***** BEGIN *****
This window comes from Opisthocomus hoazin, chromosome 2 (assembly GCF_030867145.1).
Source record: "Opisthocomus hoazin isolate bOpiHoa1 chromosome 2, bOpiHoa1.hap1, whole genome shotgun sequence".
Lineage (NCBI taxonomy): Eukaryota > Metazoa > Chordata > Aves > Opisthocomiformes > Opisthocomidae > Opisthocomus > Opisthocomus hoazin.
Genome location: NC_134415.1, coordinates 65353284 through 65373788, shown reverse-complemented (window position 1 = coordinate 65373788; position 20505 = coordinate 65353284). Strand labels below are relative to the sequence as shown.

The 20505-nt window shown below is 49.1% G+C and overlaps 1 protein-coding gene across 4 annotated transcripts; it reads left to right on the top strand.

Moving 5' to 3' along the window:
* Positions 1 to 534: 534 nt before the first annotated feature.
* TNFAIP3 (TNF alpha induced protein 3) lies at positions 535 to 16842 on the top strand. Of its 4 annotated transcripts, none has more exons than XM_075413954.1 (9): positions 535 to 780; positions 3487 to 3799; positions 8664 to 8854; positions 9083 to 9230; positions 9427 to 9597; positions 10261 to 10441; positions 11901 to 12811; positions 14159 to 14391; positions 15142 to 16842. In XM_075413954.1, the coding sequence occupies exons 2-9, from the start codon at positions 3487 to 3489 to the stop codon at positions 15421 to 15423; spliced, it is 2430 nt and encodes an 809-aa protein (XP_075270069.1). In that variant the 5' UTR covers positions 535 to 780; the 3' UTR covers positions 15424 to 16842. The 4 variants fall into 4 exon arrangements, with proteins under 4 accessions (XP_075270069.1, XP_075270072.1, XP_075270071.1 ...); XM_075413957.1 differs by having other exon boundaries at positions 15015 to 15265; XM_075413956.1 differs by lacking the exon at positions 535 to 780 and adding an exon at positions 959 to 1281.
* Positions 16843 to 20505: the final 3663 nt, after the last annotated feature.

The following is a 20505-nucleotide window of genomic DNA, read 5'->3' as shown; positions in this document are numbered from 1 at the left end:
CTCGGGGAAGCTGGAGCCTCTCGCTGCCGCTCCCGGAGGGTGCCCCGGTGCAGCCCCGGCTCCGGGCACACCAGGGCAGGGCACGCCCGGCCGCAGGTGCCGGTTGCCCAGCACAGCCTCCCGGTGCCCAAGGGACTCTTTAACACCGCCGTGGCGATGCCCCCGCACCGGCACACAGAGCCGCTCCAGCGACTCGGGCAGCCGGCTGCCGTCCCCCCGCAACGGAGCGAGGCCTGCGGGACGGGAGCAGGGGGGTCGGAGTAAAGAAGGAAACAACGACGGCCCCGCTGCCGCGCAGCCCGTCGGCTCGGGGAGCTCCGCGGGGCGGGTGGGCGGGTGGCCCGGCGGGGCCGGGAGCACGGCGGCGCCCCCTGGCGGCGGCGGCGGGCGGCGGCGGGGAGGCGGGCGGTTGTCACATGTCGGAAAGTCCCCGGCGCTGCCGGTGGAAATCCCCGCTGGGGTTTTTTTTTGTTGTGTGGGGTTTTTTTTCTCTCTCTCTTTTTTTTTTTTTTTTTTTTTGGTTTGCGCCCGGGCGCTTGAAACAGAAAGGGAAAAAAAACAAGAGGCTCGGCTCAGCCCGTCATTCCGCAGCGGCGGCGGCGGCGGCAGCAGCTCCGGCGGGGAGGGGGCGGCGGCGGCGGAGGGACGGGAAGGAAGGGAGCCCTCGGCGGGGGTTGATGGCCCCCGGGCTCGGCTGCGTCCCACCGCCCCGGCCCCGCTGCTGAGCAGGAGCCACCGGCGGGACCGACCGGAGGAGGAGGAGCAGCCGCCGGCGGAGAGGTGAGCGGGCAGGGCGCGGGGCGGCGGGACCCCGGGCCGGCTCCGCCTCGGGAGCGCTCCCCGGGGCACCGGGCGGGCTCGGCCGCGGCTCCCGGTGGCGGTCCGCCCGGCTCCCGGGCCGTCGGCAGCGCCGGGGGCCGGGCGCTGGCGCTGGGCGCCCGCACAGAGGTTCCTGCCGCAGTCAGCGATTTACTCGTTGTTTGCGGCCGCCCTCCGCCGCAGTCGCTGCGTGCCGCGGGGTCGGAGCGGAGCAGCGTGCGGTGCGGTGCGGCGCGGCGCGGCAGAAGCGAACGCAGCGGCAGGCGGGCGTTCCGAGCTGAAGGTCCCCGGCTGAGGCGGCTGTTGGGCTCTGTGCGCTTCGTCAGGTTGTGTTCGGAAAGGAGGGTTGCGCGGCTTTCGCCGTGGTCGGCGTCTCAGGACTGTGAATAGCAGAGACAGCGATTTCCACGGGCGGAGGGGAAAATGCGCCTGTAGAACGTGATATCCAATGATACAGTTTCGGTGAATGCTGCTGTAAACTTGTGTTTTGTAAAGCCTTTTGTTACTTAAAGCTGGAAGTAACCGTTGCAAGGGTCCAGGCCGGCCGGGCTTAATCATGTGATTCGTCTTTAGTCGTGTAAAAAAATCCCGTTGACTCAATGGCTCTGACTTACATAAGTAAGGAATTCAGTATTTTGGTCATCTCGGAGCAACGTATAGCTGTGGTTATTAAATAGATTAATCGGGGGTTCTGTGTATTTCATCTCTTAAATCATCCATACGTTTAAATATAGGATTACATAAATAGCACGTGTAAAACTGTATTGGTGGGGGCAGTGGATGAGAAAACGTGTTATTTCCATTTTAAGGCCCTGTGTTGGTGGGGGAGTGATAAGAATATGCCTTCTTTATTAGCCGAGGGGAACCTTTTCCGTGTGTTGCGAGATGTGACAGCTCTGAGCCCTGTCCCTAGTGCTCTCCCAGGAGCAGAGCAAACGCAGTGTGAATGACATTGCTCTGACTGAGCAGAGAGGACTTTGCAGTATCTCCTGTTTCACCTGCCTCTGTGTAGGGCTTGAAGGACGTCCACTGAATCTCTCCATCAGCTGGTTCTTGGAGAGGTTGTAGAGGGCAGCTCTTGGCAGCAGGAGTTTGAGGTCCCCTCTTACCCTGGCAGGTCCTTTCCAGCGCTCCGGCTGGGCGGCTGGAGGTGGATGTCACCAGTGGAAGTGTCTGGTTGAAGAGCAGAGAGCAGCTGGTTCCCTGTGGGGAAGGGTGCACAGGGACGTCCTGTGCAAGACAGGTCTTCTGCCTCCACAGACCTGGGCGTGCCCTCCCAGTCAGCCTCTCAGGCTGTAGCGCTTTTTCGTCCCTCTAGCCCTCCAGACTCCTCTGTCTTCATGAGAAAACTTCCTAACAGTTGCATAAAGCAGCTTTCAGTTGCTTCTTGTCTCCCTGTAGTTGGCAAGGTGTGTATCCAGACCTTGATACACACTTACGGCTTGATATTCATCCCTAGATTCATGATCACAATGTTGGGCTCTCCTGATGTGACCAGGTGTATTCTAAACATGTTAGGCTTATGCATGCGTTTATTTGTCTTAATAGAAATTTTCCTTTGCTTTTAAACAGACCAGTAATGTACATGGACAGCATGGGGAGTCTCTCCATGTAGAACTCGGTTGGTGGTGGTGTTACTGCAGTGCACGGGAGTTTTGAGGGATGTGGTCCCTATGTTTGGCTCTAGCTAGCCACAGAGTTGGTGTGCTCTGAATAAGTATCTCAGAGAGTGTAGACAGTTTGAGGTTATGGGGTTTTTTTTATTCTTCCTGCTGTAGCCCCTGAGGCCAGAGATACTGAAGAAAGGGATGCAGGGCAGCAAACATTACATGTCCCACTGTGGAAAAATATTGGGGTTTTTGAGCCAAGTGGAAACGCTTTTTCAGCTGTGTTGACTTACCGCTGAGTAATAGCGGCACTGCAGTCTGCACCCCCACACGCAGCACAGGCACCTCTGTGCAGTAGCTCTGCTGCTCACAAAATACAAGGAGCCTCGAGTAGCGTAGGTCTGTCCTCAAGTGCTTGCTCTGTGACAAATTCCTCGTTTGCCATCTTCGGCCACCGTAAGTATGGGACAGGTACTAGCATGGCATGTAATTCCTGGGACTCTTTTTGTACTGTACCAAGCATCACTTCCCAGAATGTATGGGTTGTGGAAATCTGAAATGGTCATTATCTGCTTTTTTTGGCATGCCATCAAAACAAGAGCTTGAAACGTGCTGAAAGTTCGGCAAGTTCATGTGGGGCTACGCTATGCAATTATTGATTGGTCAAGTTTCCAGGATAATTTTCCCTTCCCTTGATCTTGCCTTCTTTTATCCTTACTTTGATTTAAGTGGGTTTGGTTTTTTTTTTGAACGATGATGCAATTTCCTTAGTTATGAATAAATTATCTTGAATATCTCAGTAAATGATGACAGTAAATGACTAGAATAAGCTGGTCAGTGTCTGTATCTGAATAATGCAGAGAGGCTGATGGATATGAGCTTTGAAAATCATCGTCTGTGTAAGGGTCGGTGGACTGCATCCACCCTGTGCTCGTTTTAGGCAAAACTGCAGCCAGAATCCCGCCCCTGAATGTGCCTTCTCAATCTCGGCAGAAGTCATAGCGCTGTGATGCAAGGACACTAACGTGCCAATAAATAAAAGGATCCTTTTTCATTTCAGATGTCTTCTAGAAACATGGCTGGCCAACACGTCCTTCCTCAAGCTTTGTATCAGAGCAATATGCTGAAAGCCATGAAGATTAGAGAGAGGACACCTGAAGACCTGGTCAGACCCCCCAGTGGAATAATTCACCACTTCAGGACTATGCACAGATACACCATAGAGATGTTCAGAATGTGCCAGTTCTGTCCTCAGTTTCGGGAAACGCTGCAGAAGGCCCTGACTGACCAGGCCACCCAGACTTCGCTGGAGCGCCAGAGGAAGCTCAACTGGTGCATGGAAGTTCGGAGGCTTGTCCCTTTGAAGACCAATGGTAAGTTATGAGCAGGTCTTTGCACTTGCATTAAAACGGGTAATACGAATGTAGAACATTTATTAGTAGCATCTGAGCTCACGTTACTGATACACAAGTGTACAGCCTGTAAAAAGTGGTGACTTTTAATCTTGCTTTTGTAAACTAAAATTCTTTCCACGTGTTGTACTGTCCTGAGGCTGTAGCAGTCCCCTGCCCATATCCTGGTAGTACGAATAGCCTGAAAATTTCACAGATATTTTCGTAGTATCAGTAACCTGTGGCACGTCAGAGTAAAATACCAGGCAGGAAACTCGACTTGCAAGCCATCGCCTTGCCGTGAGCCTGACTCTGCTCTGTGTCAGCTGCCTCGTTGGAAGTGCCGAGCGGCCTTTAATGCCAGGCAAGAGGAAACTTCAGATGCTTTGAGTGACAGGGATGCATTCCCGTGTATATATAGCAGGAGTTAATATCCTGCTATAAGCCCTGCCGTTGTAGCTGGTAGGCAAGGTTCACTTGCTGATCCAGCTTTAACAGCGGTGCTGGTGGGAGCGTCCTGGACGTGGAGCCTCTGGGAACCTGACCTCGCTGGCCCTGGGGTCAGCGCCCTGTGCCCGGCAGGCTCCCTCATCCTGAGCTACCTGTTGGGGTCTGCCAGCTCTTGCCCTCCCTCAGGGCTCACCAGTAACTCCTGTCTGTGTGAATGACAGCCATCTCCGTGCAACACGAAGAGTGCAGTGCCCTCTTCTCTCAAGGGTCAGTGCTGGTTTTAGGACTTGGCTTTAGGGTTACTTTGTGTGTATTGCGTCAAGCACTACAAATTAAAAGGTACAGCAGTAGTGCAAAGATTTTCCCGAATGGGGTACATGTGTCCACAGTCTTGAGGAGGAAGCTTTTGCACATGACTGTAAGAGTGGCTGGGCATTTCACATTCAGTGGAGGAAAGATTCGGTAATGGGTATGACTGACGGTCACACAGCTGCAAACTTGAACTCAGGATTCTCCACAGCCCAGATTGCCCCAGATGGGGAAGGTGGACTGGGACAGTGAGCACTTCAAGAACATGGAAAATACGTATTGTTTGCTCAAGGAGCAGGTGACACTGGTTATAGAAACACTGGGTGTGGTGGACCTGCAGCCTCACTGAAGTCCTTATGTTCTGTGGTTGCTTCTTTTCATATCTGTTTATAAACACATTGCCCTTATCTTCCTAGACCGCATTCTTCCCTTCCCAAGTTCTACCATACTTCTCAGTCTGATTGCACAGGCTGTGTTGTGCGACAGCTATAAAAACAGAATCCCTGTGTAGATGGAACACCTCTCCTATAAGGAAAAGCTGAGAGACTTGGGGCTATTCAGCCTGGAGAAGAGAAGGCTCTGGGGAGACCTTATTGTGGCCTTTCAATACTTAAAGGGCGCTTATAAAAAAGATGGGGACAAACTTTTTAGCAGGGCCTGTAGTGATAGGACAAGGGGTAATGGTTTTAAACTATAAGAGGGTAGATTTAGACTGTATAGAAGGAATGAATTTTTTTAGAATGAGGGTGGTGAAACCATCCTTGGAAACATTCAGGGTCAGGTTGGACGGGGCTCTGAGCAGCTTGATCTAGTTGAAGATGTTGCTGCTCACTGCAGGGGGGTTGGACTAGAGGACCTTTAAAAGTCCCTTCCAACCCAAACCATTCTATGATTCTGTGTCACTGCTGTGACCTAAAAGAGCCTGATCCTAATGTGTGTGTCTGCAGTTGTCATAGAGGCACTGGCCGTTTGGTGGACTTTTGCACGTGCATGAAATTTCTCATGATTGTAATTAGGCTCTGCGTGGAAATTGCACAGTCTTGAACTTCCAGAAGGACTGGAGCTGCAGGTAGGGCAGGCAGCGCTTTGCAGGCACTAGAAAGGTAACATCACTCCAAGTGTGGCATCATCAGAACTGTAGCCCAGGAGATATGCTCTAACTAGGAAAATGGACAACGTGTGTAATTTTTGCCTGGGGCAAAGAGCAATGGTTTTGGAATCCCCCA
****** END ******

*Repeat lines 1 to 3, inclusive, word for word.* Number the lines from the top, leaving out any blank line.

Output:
This window comes from Opisthocomus hoazin, chromosome 2 (assembly GCF_030867145.1).
Source record: "Opisthocomus hoazin isolate bOpiHoa1 chromosome 2, bOpiHoa1.hap1, whole genome shotgun sequence".
Lineage (NCBI taxonomy): Eukaryota > Metazoa > Chordata > Aves > Opisthocomiformes > Opisthocomidae > Opisthocomus > Opisthocomus hoazin.